Critical Care, Critical Care Alert, COVID-19

Critical Care Alert: Association Between Administration of Systemic Corticosteroids and Mortality Among Critically Ill Patients With COVID-19: A Meta-analysis

Critical Care Alert

Article
Sterne JA, Murthy S, Diaz JV, et al. Association Between Administration of Systemic Corticosteroids and Mortality Among Critically Ill Patients With COVID-19: A Meta-analysis. JAMA. 10.1001/jama.2020.17023.

Background
The SARS-CoV-2 (coronavirus 2019, COVID-19) pandemic has led to unprecedented disruption throughout the world.  The medical community has been flooded with case reports, pre-prints, small retrospective studies and conflicting dialogues through social media and journals.  The lack of prospective RCTs months after the pandemic has left millions infected has left clinicians uncertain on best practices for patients.  

Steroids have been used extensively by clinicians throughout the pandemic.  The prior DEXA-ARDS(2), ADRENAL(3) and APPROACHSS(4) trials have provided evidence that steroids are beneficial in ARDS, and sepsis.  However, it was unclear what the role of steroids were in this novel disease.  The RECOVERY(5) trial was a landmark trial showing the benefits of steroids in COVID patients in respiratory failure.  There were many other trials throughout the world examining the role of steroids in COVID that were stopped early due to the resounding results of the RECOVERY trial.  A working group by the World Health Organization (WHO) developed a protocol to perform a meta-analysis of these prospective trials examining the role of steroids for SARS-CoV-2.

Objective
Study investigators aimed to determine if the administration of systemic corticosteroids was associated with reduced 28-day mortality in critically ill patients with coronavirus disease 2019 (COVID-19)

Design
Prospective meta-analysis comprised of pooled data from 7 clinical trials investigating corticosteroid use in critically ill patients with COVID-19

Trial Selection
Inclusion Criteria: 

  • Listed with clinicaltrials.gov, Chinese Clinical Trial Registry or EU Clinical Trials Registrar
  • Listed between December 31, 2019 and Apri 6, 2020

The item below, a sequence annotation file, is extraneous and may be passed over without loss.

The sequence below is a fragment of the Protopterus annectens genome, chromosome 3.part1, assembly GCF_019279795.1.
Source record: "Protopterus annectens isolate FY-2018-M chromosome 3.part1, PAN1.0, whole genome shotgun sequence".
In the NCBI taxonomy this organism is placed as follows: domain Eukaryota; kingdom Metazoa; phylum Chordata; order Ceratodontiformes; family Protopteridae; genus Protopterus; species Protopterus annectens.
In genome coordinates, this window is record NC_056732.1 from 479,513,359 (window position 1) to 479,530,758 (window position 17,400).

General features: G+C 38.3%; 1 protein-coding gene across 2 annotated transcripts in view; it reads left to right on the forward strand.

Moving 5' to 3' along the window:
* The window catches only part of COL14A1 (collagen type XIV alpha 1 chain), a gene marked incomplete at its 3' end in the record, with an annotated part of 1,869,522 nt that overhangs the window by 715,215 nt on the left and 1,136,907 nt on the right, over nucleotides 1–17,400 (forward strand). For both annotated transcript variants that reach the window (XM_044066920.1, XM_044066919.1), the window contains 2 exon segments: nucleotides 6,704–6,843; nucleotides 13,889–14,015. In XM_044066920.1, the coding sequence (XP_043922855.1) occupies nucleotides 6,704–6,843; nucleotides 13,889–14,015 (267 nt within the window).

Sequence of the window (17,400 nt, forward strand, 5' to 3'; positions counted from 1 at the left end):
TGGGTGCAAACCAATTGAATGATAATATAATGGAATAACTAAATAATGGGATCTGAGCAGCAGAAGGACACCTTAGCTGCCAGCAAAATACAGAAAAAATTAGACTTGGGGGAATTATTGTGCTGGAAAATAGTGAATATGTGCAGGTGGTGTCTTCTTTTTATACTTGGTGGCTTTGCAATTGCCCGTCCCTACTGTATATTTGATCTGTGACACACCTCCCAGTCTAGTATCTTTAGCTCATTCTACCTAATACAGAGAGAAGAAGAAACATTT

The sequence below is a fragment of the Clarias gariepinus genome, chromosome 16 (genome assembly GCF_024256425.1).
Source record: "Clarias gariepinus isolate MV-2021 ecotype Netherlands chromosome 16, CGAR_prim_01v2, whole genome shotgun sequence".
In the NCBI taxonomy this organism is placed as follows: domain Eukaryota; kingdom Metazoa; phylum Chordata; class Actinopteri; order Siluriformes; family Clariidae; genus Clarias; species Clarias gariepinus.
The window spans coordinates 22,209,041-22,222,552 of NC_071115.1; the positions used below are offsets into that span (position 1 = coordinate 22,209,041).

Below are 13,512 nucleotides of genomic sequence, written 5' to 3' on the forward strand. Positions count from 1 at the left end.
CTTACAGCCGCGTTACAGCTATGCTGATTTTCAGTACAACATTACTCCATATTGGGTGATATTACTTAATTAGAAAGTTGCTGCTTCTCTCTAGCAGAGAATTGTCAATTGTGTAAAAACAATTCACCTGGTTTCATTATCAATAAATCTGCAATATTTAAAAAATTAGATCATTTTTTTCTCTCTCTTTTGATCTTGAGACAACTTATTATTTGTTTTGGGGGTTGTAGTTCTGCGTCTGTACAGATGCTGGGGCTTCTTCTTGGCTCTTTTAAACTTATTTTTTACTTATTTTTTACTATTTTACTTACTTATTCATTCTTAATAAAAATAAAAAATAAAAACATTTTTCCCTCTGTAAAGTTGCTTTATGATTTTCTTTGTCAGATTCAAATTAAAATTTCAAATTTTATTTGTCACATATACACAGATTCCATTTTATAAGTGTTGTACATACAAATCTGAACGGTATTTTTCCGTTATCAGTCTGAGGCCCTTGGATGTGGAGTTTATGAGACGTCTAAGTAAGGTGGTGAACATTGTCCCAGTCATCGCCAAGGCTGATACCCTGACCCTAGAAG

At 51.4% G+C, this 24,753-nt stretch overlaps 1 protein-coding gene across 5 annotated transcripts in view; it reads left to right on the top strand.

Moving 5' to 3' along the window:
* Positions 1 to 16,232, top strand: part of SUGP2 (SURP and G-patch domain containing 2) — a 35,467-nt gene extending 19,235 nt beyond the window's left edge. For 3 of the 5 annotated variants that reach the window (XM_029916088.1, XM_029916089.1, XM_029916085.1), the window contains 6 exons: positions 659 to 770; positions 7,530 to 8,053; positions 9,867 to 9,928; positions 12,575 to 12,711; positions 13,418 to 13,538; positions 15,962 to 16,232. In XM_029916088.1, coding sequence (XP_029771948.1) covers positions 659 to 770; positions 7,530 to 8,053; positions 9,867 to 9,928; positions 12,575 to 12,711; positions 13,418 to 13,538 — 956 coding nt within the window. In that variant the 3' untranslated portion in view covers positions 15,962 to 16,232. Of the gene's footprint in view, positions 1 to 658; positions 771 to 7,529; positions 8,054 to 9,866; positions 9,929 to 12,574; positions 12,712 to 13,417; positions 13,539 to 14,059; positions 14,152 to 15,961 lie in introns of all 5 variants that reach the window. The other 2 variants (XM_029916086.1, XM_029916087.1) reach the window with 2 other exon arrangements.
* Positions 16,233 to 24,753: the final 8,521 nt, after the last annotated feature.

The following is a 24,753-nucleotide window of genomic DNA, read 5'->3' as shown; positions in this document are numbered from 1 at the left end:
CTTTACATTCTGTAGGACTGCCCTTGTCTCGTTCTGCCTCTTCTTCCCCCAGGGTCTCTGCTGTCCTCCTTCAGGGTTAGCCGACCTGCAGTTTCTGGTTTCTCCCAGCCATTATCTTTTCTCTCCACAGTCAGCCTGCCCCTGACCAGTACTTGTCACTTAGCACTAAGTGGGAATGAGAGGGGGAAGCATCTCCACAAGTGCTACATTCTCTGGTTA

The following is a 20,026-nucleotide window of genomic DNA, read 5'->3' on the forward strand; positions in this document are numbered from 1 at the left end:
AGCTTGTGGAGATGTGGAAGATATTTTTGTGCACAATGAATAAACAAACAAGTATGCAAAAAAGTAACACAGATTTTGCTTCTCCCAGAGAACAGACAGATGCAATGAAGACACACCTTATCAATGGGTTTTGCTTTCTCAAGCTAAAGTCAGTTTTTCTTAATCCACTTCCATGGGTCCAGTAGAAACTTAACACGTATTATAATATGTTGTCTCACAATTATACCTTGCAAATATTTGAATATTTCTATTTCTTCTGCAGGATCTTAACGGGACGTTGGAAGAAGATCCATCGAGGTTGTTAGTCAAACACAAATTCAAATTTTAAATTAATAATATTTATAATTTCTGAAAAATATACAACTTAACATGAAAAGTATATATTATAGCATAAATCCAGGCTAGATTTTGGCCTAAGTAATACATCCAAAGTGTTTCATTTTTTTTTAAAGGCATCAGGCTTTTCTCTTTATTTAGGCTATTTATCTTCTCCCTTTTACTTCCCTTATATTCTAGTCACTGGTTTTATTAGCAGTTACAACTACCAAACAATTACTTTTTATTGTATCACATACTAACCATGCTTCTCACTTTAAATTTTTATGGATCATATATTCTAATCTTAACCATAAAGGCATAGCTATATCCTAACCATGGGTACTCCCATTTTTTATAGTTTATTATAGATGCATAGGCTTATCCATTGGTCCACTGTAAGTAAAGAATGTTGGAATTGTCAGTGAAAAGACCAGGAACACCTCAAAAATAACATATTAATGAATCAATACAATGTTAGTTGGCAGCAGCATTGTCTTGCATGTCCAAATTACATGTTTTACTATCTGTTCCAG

• Trials must have examined interaction of corticosteroids and COVID-19

Of the 16 trials identified, 7 were excluded and 2 not included for lack of consent/reply.

Primary Outcome

  • All-cause mortality up to 30 days after randomization (shorter terms accepted if 30 days not available

Secondary Outcomes

  • Serious adverse events

 

Key Results
Total number of patients included in analysis: 1703

Primary Outcomes

  • Death reported in 222/678 patients randomized to corticosteroids
  • Death reported in 435/1025 patients randomized to usual care or placebo.
  • The overall OR was 0.66 (95% CI, 0.53-0.82; P < .001) for all-cause mortality comparing corticosteroids with usual care or placebo
  • The fixed-effect summary OR for the association with mortality was 0.64 (95% CI, 0.50-0.82; P < .001) for dexamethasone compared with usual care or placebo
  • The fixed-effect summary OR  for the association with mortality was 0.69 (95% CI, 0.43-1.12; P = .13) for hydrocortisone  compared with usual care or placebo.
  • The OR for the association with mortality was 0.91 (95% CI, 0.29-2.87; P = .87) for methylprednisolone  compared with usual care or placebo.

Secondary Outcomes (adverse events): 

  • 64 adverse events among 354 patients in the steroid group
  • 80 adverse events among the 342 patients  in the usual care/placebo groups

Strengths

  • Large number of critically ill patients
  • Meta-analysis
  • 6/7 of studies involved were considered “low-risk” for potential bias

Limitations

  • Poor estimation in comparison between low-dose and high-dose corticosteroids with respect to all-cause mortality
  • Could not estimate optimal duration of treatment or dose
  • Limited data on adverse events available; mixed languages between studies
  • RECOVERY trial accounted for >50% of the weight of primary meta-analysis

EM Take-Aways
Use of corticosteroids in critically ill patients, including those with COVID-19 was shown to be associated with a lower 28-day all-cause mortality. Greater than 50% of the weight of this determination was appropriated to the RECOVERY trial, which demonstrated, among other findings, a 12% absolute risk reduction in death among patients receiving low-dose dexamethasone who were on invasive mechanical ventilation. The lack of synthesis of this data into recommendations of dosage and duration of treatment makes these findings less user-friendly, but point towards overall mortality benefits.


References

  1. Sterne JA, Murthy S, Diaz JV, et al. Association Between Administration of Systemic Corticosteroids and Mortality Among Critically Ill Patients With COVID-19: A Meta-analysis. JAMA. 10.1001/jama.2020.17023.
  2. Venkatesh B, Finfer S, Cohen J, et al. Adjunctive glucocorticoid therapy in patients with septic shock. N Engl J Med. 2018;378(9):797-808.
  3. Annane D, Renault A, Brun-Buisson C, et al. Hydrocortisone plus Fludrocortisone for Adults with Septic Shock. N Engl J Med. 2018;378(9):809-18.
  4. Meduri GU, Siemieniuk RAC, Ness RA, Seyler SJ. Prolonged low-dose methylprednisolone treatment is highly effective in reducing duration of mechanical ventilation and mortality in patients with ARDS. J Intensive Care. 2018;6(1):53.
  5. Villar J, Ferrando C, Martínez D, et al. Dexamethasone treatment for the acute respiratory distress syndrome: a multicentre, randomised controlled trial. The Lancet Resp Med. 2020 Mar 1;8(3):267-76.

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